On the frontlines of an infodemic, Wikipedians and librarians join forces
Amid COVID-19, an annual campaign has a renewed purpose. #1Lib1Ref calls on librarians around the world to strengthen a key informational resource: Wikipedia.
Six months ago, I could have never imagined that a global pandemic would trigger a shared awareness of how critical and complicated access to good information is in our lives.
The public is not only seeking information about COVID-19, but also on a range of tangential topics that are now top-of-mind — from how to work from home and what restaurants deliver, to tips on hand washing and where to go for government benefits. Getting people this information (or not) has real consequences, and complicating matters is the wave of misinformation traveling through communities at warp speed.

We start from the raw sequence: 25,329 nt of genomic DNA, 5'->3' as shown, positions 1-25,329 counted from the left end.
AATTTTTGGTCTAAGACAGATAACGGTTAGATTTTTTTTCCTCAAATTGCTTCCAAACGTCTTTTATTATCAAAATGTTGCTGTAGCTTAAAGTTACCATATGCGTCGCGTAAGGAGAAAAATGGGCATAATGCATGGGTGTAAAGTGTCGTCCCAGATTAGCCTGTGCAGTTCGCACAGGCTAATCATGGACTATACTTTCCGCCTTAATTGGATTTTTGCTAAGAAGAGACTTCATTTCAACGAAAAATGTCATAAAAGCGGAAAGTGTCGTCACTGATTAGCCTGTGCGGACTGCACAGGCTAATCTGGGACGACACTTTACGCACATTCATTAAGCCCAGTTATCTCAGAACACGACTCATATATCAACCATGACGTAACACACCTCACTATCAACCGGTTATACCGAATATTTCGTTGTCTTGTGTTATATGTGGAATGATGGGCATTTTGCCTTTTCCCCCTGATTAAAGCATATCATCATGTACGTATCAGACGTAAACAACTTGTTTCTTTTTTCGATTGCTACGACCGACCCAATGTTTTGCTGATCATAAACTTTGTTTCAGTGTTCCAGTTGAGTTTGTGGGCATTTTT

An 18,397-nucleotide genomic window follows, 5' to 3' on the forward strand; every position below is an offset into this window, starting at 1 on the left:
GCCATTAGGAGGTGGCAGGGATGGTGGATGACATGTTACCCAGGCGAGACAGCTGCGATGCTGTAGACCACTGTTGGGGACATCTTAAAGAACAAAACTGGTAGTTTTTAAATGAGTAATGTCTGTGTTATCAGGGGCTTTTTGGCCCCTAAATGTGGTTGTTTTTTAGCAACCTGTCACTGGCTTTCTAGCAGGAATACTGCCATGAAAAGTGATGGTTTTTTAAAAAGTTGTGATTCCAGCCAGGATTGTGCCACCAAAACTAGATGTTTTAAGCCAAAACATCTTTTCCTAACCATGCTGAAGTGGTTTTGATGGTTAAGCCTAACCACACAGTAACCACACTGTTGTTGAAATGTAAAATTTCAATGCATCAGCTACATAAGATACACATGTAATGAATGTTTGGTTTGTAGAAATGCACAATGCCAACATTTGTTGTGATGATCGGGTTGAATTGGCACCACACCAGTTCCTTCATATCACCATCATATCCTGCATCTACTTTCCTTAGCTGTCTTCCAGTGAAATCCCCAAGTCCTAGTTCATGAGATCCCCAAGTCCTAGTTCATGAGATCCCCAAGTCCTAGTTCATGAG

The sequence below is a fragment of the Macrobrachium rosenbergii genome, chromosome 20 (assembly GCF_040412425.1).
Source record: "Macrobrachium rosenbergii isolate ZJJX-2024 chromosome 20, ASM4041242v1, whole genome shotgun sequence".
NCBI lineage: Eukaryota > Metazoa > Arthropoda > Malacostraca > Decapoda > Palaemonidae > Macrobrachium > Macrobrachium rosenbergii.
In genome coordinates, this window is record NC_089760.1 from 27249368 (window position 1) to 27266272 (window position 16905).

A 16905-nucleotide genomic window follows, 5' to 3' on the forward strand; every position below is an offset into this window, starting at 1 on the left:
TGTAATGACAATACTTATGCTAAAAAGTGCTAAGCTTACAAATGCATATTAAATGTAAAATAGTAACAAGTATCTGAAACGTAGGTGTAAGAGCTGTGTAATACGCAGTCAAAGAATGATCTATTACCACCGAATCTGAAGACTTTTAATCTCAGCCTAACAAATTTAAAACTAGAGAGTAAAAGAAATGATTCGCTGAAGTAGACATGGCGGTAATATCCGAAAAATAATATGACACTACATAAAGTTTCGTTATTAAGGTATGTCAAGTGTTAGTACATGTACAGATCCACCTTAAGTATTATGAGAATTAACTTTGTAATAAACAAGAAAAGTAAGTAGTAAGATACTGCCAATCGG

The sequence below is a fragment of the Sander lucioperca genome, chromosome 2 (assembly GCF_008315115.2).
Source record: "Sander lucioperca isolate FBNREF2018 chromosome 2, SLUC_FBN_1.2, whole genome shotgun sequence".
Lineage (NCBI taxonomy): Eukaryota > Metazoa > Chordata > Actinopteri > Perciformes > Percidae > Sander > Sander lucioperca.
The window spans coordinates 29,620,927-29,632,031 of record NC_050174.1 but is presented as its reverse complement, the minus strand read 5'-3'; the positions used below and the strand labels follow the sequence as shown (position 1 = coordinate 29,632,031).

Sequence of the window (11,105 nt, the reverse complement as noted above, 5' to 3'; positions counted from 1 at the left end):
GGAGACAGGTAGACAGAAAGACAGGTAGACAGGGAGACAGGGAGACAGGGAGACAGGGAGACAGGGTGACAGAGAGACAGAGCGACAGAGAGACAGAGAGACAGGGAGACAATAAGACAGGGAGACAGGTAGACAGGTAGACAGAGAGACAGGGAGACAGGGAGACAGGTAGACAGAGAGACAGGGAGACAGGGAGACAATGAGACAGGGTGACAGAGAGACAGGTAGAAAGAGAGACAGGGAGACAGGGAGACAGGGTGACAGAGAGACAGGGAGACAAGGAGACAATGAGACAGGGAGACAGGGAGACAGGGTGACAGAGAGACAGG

For the past five years, I have been part of running the Wikimedia Foundation’s annual #1Lib1Ref (abbreviated for “one librarian, one reference”) campaign, which calls on librarians around the world to make Wikipedia stronger by adding missing references to articles on the site.
“Getting people this information (or not) has real consequences.”
Wikipedia and libraries share underlying values: the importance of verifiable references; doing proper research to bring quality, accurate information to the world; and relying on patrons or readers who want to join us in exploring those topics. In short, the #1Lib1Ref campaign celebrates the overlapping mission of librarians and Wikimedia to foster a more informed public.
The last few weeks have made the importance of this shared goal even more acute. Wikipedia is seeing record pageviews, and where the capacity exists, libraries are striving to support communities by shifting to digital services, even when many library systems around the world are closing. Needing support in finding the right information has become part of our shared experience of staying at home.